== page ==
Facing Windows (La Finestra Di Fronte)


(out of 5)

Another lovely melodrama from Ferzan Ospetek follows the equally affecting Ignorant Fairies.   is excellent as an overworked wife and mother who works a full-time accounting job at a chicken factory five days a week, while her husband has trouble keeping down a regular job. One day while running a routine errand, they meet an old man ( in what sadly turned out to be his last role) who can’t remember his name or where he lives. After much arguing, they take him home and agree to go to the police the next day to ask if anyone has filed a missing report. Meanwhile, Mezzogiorno has been enjoying the view across the way from her kitchen window, where a handsome banker (Italian heartthrob ) romances ladies while she smokes alone in her kitchen in the dark. Once she starts to get to know the old man staying with her and finds out how trapped he is in his memories of losing his lover in the Holocaust, she begins to find a fresh outlook for her own life and starts to see just how her situation can become improved. Sounds like pretty routine feelgood stuff, but the pristine acting and excellent dialogue make for a touching viewing experience that never feels jaded or fatigued in its sentimentality.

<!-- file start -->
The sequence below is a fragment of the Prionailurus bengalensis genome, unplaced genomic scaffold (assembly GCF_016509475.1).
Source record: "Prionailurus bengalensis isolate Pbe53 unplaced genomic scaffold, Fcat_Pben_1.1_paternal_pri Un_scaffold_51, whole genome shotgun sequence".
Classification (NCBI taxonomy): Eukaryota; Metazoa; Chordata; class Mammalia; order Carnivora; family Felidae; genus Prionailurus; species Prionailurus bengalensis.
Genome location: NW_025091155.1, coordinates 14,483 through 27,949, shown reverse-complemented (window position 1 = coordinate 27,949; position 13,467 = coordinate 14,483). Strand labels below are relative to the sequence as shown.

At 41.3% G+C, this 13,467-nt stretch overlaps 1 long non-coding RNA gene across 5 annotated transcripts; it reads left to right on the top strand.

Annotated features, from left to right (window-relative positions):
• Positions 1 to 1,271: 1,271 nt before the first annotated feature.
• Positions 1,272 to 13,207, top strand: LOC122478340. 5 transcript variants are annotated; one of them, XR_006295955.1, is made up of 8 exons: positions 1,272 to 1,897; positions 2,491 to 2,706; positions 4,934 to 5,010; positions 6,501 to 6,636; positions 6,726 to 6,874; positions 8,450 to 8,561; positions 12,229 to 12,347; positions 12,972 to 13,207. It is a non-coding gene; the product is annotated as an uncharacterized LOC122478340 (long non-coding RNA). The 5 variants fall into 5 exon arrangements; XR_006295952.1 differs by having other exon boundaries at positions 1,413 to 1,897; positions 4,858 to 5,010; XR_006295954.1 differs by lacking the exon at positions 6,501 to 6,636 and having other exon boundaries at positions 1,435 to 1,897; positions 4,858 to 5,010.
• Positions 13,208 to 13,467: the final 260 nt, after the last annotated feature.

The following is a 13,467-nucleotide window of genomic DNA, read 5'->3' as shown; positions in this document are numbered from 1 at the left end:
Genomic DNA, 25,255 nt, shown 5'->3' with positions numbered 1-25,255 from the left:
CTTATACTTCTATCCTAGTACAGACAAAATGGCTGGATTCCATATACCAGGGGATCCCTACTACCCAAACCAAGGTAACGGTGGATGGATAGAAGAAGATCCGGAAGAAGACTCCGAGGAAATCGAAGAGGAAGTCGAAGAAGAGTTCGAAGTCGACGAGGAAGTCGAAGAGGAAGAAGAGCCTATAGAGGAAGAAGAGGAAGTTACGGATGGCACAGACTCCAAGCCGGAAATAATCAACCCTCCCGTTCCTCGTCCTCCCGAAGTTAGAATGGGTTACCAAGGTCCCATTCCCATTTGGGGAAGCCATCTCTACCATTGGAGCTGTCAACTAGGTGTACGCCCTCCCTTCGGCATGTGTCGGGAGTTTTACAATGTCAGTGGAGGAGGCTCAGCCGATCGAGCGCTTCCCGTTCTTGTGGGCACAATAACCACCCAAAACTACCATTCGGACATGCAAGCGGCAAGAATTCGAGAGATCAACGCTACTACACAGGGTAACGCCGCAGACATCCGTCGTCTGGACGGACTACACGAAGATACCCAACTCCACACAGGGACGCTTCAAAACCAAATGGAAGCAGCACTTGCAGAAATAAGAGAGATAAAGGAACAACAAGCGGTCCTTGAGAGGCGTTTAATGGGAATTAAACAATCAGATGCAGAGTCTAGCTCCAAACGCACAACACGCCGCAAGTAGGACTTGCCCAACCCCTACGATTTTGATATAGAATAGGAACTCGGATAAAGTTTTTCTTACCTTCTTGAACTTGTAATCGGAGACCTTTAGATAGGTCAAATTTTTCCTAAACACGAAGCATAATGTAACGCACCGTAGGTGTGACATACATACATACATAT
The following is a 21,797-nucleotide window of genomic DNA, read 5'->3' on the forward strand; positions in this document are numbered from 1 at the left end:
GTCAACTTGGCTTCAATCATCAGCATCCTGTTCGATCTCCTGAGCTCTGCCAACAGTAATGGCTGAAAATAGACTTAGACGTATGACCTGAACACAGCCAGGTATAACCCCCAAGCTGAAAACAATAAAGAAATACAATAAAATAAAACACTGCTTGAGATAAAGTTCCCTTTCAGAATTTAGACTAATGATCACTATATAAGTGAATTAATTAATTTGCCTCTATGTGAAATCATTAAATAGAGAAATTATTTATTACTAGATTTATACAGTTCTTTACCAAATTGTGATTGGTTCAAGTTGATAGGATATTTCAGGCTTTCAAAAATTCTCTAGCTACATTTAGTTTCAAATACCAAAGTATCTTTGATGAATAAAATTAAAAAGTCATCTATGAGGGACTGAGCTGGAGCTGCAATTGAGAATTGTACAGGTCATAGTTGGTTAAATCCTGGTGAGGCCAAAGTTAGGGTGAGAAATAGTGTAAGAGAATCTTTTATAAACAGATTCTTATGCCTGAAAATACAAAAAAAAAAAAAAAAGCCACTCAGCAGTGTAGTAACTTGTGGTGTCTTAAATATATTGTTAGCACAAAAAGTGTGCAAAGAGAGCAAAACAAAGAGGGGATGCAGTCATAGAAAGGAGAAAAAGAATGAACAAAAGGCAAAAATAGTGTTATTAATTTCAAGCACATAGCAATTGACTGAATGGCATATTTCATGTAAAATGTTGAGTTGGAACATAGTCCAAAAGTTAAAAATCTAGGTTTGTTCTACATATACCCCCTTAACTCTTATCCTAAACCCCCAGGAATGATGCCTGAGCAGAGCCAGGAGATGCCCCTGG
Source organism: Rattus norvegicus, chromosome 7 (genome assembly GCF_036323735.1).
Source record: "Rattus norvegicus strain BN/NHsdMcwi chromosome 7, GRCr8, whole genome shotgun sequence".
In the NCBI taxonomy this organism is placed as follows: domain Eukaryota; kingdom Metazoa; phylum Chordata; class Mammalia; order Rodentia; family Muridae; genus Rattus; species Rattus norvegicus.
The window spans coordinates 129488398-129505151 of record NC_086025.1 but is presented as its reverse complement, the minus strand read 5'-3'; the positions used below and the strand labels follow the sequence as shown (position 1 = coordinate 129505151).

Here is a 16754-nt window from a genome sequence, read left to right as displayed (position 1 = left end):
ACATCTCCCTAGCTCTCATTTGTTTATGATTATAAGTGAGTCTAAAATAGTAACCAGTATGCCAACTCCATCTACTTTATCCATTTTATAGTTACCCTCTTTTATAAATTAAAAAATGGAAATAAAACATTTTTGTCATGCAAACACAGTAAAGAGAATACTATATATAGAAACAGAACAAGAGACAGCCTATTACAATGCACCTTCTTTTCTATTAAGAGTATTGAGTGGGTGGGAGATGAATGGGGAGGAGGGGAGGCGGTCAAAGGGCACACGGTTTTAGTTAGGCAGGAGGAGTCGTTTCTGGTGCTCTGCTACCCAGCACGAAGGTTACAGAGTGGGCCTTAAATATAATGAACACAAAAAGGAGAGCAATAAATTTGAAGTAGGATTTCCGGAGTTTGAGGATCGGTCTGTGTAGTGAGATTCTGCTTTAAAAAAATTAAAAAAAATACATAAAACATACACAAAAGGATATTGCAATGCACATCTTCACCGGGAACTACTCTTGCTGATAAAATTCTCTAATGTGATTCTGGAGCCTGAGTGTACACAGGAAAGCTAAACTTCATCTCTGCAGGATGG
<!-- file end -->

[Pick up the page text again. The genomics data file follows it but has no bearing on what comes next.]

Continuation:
R&C Produzioni, AFS Film, Clap Filmes, Redwave Films

Italy/Turkey/Portugal/United Kingdom, 2003

Directed by

Screenplay by Ferzan Ozpetek,

Cinematography by

Produced by ,

Music by

Production Design by

Costume Design by

Film Editing by

Toronto International Film Festival 2003



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